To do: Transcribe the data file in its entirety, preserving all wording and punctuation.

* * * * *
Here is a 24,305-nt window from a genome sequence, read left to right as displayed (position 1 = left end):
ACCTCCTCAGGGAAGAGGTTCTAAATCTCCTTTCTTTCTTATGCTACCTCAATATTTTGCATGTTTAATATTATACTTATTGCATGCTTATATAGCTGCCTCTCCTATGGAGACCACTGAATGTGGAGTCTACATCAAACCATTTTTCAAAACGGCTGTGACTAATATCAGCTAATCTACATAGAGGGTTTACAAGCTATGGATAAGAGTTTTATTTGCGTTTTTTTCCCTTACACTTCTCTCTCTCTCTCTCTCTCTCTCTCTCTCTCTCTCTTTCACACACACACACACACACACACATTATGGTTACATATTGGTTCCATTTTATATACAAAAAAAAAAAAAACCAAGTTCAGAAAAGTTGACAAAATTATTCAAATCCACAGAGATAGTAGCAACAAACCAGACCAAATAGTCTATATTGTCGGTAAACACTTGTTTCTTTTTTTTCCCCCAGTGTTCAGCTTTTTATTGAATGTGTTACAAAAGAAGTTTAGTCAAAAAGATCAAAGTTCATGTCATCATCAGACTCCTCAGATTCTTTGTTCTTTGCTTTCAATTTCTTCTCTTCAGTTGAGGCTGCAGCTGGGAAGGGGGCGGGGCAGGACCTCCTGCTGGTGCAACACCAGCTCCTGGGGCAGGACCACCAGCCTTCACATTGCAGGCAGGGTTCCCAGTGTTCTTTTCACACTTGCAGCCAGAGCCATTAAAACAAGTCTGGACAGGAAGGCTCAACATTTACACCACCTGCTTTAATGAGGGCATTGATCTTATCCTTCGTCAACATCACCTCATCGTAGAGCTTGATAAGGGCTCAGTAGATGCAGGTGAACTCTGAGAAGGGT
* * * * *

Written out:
Here is a 24,305-nt window from a genome sequence, read left to right as displayed (position 1 = left end):
ACCTCCTCAGGGAAGAGGTTCTAAATCTCCTTTCTTTCTTATGCTACCTCAATATTTTGCATGTTTAATATTATACTTATTGCATGCTTATATAGCTGCCTCTCCTATGGAGACCACTGAATGTGGAGTCTACATCAAACCATTTTTCAAAACGGCTGTGACTAATATCAGCTAATCTACATAGAGGGTTTACAAGCTATGGATAAGAGTTTTATTTGCGTTTTTTTCCCTTACACTTCTCTCTCTCTCTCTCTCTCTCTCTCTCTCTCTCTCTTTCACACACACACACACACACACACATTATGGTTACATATTGGTTCCATTTTATATACAAAAAAAAAAAAAACCAAGTTCAGAAAAGTTGACAAAATTATTCAAATCCACAGAGATAGTAGCAACAAACCAGACCAAATAGTCTATATTGTCGGTAAACACTTGTTTCTTTTTTTTCCCCCAGTGTTCAGCTTTTTATTGAATGTGTTACAAAAGAAGTTTAGTCAAAAAGATCAAAGTTCATGTCATCATCAGACTCCTCAGATTCTTTGTTCTTTGCTTTCAATTTCTTCTCTTCAGTTGAGGCTGCAGCTGGGAAGGGGGCGGGGCAGGACCTCCTGCTGGTGCAACACCAGCTCCTGGGGCAGGACCACCAGCCTTCACATTGCAGGCAGGGTTCCCAGTGTTCTTTTCACACTTGCAGCCAGAGCCATTAAAACAAGTCTGGACAGGAAGGCTCAACATTTACACCACCTGCTTTAATGAGGGCATTGATCTTATCCTTCGTCAACATCACCTCATCGTAGAGCTTGATAAGGGCTCAGTAGATGCAGGTGAACTCTGAGAAGGGT